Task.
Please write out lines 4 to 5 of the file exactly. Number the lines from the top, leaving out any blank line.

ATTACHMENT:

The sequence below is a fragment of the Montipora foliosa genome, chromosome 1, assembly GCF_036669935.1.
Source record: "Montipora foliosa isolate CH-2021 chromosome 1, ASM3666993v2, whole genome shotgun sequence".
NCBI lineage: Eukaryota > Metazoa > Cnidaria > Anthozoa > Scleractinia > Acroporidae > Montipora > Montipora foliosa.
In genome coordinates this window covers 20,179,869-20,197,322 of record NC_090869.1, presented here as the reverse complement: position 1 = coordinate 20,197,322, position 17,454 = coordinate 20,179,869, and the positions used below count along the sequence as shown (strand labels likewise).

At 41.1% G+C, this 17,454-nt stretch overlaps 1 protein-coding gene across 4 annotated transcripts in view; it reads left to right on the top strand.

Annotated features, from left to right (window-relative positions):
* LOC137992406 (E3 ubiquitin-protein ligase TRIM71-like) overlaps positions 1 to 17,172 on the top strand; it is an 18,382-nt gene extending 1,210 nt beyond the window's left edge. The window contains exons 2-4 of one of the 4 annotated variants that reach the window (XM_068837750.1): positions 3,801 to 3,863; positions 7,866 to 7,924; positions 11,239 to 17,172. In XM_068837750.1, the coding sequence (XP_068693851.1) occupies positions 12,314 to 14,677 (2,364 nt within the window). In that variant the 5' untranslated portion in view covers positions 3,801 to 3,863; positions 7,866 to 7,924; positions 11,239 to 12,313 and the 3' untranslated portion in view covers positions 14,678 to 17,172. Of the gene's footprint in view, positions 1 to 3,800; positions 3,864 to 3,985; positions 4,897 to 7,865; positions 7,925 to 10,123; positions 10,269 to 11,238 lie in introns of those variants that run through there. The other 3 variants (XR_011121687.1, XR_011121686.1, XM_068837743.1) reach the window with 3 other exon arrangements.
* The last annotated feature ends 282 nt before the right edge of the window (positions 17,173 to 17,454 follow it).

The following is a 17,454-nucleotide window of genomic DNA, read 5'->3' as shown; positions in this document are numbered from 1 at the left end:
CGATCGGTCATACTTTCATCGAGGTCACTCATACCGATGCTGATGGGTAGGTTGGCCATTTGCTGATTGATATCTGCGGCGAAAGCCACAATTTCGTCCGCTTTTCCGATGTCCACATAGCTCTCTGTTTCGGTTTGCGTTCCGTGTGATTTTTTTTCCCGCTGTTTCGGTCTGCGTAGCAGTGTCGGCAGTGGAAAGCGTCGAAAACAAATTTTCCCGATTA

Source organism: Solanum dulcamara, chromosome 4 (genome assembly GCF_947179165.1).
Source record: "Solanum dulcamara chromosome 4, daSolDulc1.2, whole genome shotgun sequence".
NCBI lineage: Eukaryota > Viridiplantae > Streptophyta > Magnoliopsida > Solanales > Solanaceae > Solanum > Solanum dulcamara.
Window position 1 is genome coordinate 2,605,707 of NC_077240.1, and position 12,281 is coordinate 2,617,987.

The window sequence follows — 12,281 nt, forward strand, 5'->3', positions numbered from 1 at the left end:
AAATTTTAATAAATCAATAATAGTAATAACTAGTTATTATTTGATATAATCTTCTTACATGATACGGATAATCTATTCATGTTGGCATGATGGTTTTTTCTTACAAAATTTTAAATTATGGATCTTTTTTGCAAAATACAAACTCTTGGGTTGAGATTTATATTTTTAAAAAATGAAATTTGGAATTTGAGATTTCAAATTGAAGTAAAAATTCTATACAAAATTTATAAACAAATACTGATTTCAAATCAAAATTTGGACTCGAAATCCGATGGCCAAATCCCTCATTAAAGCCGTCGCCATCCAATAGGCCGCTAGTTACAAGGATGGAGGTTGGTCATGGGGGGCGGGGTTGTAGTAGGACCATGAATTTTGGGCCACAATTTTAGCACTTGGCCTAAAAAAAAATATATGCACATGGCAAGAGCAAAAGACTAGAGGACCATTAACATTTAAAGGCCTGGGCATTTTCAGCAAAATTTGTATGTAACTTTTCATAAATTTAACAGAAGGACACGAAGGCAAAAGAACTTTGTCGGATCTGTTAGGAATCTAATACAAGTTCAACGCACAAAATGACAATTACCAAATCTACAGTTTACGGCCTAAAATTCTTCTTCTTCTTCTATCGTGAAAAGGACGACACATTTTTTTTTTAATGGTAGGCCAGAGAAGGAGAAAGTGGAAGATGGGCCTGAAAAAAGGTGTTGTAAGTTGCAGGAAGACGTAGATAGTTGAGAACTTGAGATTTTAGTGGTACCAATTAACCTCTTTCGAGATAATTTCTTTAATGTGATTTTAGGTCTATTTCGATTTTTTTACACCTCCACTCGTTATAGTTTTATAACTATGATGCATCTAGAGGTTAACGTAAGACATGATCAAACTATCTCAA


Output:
In genome coordinates this window covers 20,179,869-20,197,322 of record NC_090869.1, presented here as the reverse complement: position 1 = coordinate 20,197,322, position 17,454 = coordinate 20,179,869, and the positions used below count along the sequence as shown (strand labels likewise).

At 41.1% G+C, this 17,454-nt stretch overlaps 1 protein-coding gene across 4 annotated transcripts in view; it reads left to right on the top strand.